I don't blame Sirota for missing all of this if he was just dropping in for a weekend or staying at a hotel out near the highway. These places can't afford giant billboards off the interstate or tourism brochures, but absence of evidence is not evidence of absence. It's just arrogance to assume that there's nothing behind the Applebees.
The "homogenization" of culture, instead of reducing the choices people in Lafayette have, has expanded them considerably.
Next let's take book stores: It's true Lafayette now has a Borders … but Sirota seems to think that there were already a lot of bookstores in place for it to drive out of business. N'uh uh. Back when I was a kid the biggest repository of books outside of the public library was Vons Books and Music – which is still open, as it happens, and has expanded. At some point Lafayette and West Lafayette kids developed a taste for alternative music, so Vons sells that now. At some point comic books and manga got big in Indiana, so now Vons sells them too.
That vicious global culture increased the number of book stores, and the kind of books available. Terrible. Just terri … wait a minute, that’s good. Isn’t it?
What about movies? Well, Sirota's got a point there: Lafayette still suffers from the curse of the big budget multiplexes. But a foreign film series at the University that was just getting started 10 years ago has really taken off: every week now a bunch of small-time cinemaphiles get together and watch something foreign nobody's ever heard of on a big screen. And of course, there’s always Netflix.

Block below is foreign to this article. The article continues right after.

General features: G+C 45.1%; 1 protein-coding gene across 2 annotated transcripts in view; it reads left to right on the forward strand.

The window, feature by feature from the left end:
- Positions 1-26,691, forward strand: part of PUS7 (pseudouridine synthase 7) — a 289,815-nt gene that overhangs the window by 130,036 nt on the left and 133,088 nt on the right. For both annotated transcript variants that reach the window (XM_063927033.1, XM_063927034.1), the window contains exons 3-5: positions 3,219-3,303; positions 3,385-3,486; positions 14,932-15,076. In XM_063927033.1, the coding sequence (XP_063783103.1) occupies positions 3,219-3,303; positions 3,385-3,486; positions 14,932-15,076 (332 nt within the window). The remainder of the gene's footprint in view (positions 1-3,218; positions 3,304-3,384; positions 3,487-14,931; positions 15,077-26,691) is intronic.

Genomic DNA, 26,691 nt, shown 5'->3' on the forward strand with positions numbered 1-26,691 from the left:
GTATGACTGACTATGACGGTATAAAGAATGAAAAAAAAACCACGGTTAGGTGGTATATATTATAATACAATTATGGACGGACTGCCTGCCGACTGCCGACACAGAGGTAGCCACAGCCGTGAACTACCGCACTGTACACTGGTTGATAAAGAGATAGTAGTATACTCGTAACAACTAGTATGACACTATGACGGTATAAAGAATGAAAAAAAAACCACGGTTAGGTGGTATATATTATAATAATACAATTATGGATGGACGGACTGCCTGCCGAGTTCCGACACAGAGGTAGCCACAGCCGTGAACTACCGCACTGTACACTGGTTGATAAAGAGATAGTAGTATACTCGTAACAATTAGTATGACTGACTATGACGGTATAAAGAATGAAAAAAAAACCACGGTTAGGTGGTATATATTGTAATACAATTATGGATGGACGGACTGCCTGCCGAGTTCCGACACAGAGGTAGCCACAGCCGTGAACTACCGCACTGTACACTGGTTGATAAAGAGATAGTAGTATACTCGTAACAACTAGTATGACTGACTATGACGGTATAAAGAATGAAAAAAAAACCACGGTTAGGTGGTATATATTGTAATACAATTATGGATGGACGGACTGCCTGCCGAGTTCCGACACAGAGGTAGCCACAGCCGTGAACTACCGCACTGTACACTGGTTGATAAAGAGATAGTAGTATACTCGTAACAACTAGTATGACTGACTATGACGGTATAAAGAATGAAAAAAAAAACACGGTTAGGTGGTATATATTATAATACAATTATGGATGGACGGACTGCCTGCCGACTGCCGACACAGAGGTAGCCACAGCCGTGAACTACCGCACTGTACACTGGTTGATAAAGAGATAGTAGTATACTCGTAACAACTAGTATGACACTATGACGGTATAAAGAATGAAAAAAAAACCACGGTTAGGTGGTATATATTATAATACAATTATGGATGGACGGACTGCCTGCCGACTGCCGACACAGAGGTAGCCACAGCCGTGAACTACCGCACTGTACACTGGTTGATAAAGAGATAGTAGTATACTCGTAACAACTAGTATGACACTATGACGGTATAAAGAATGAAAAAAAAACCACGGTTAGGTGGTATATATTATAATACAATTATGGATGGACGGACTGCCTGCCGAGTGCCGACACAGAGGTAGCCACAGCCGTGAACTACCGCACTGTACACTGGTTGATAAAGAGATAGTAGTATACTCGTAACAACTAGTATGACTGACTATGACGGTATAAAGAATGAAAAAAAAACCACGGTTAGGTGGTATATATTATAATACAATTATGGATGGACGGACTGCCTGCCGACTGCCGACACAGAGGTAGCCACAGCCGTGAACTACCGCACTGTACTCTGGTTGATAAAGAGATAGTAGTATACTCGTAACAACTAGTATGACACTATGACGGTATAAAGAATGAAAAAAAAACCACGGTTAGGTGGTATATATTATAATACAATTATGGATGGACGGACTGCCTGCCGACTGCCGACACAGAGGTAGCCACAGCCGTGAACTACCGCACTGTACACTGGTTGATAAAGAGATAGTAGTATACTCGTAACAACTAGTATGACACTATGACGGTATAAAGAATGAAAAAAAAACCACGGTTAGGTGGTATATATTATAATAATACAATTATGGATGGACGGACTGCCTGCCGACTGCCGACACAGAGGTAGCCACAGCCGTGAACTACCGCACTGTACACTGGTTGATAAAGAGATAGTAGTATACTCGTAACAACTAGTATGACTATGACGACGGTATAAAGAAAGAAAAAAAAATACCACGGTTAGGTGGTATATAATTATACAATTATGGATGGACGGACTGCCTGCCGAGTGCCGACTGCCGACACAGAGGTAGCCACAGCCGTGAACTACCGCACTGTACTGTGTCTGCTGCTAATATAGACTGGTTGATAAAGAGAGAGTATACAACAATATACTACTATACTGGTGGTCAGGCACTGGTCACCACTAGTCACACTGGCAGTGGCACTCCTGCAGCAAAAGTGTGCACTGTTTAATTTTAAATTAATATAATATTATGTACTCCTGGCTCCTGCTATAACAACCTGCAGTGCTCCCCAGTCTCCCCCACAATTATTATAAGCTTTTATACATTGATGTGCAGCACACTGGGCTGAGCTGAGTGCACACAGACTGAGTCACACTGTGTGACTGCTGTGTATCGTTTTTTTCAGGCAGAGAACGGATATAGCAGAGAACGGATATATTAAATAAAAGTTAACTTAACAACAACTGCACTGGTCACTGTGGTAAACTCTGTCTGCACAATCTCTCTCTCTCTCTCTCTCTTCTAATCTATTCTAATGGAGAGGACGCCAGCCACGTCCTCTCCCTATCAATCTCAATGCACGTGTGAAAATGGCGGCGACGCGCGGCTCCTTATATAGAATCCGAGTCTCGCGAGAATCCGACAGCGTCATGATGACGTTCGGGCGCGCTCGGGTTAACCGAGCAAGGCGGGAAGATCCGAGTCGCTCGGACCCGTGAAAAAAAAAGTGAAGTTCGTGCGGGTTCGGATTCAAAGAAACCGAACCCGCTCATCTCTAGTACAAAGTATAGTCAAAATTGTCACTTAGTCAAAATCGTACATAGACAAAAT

It turns out movie buffs in my home town don't complain about global cultural products: for them, it's a godsend. Forget homogenization: it's the way they access the world's diversity.
Are you getting the idea? Because it's true across the board. Sirota has a point when he complains that the "national," "homogenized" culture has made everyplace more like every other place. But what he missed … and Bay Area defenders of "authentic" culture always miss … is that for most of the country this is also a process of incredible DIVERSIFICATION.
You can now get locally owned Thai food in the middle of Indiana. Sweet. There's an artist cooperative in downtown focused on local crafts. Amazingly good sushi is prized. The local music scenes are active … and home grown music still thrives. I was thrilled at how many more bands Lafayette had to offer now than when I'd grown up there … and it hasn't hurt the cradle of Bluegrass music a bit. The fiddlers are still there, fiddling away.
Which is not to say there hasn't been hardship: I was around when factories shut down and jobs moved to Mexico. People are still bitter. But … and here's my point … where do we get off telling people in the heartland that they're inauthentic just because they like the same shit we borrowed from South America, Europe, and Asia? Why is us eating sushi and listening to indy rock a statement of sophistication while for them it's "homogenizing?"
Coping with global homogenization is a big deal here in SF: It's a big deal in middle America too – and they manage it every bit as carefully as we do, even when they come to different decisions. If they have a bunch of Cracker Barrels and outlet malls, that's because they've got plenty of space to put them (usually next to the hotels where the out-of-town writers stay and look down their noses at local people). It doesn't mean they've never heard of culture – and it definitely doesn’t mean they’re getting scammed out of their authenticity and into global oblivion.